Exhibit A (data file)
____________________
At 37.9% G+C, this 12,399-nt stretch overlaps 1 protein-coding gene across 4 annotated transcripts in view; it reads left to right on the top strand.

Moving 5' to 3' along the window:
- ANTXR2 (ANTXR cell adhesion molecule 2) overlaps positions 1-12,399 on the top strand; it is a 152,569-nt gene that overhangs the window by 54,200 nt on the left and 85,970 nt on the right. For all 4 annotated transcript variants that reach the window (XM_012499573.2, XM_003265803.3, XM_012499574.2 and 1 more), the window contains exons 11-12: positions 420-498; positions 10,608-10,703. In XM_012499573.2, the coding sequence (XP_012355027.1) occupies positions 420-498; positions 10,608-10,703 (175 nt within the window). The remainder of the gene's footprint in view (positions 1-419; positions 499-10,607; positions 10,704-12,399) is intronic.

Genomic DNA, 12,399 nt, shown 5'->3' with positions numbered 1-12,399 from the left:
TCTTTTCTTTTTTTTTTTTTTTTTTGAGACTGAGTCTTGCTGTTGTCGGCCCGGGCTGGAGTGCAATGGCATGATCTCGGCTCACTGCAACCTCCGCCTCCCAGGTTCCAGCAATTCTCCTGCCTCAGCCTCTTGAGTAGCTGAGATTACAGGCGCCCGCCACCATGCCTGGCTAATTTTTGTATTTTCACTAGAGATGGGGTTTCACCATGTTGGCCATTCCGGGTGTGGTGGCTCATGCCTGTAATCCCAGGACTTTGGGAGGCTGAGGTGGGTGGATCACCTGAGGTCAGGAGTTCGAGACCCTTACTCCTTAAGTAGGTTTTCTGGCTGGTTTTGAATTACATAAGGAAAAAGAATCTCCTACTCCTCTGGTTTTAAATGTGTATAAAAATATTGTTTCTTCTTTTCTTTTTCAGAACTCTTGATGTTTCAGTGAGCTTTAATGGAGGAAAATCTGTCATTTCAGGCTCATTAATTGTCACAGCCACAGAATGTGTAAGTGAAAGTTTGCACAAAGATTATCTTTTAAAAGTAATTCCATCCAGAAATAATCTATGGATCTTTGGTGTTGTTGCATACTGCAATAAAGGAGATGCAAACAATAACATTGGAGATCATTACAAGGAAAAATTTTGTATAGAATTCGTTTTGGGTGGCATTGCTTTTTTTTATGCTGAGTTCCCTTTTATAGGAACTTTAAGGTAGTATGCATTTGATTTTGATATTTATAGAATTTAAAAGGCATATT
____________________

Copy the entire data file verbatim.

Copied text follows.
At 37.9% G+C, this 12,399-nt stretch overlaps 1 protein-coding gene across 4 annotated transcripts in view; it reads left to right on the top strand.

Moving 5' to 3' along the window:
- ANTXR2 (ANTXR cell adhesion molecule 2) overlaps positions 1-12,399 on the top strand; it is a 152,569-nt gene that overhangs the window by 54,200 nt on the left and 85,970 nt on the right. For all 4 annotated transcript variants that reach the window (XM_012499573.2, XM_003265803.3, XM_012499574.2 and 1 more), the window contains exons 11-12: positions 420-498; positions 10,608-10,703. In XM_012499573.2, the coding sequence (XP_012355027.1) occupies positions 420-498; positions 10,608-10,703 (175 nt within the window). The remainder of the gene's footprint in view (positions 1-419; positions 499-10,607; positions 10,704-12,399) is intronic.

Genomic DNA, 12,399 nt, shown 5'->3' with positions numbered 1-12,399 from the left:
TCTTTTCTTTTTTTTTTTTTTTTTTGAGACTGAGTCTTGCTGTTGTCGGCCCGGGCTGGAGTGCAATGGCATGATCTCGGCTCACTGCAACCTCCGCCTCCCAGGTTCCAGCAATTCTCCTGCCTCAGCCTCTTGAGTAGCTGAGATTACAGGCGCCCGCCACCATGCCTGGCTAATTTTTGTATTTTCACTAGAGATGGGGTTTCACCATGTTGGCCATTCCGGGTGTGGTGGCTCATGCCTGTAATCCCAGGACTTTGGGAGGCTGAGGTGGGTGGATCACCTGAGGTCAGGAGTTCGAGACCCTTACTCCTTAAGTAGGTTTTCTGGCTGGTTTTGAATTACATAAGGAAAAAGAATCTCCTACTCCTCTGGTTTTAAATGTGTATAAAAATATTGTTTCTTCTTTTCTTTTTCAGAACTCTTGATGTTTCAGTGAGCTTTAATGGAGGAAAATCTGTCATTTCAGGCTCATTAATTGTCACAGCCACAGAATGTGTAAGTGAAAGTTTGCACAAAGATTATCTTTTAAAAGTAATTCCATCCAGAAATAATCTATGGATCTTTGGTGTTGTTGCATACTGCAATAAAGGAGATGCAAACAATAACATTGGAGATCATTACAAGGAAAAATTTTGTATAGAATTCGTTTTGGGTGGCATTGCTTTTTTTTATGCTGAGTTCCCTTTTATAGGAACTTTAAGGTAGTATGCATTTGATTTTGATATTTATAGAATTTAAAAGGCATATT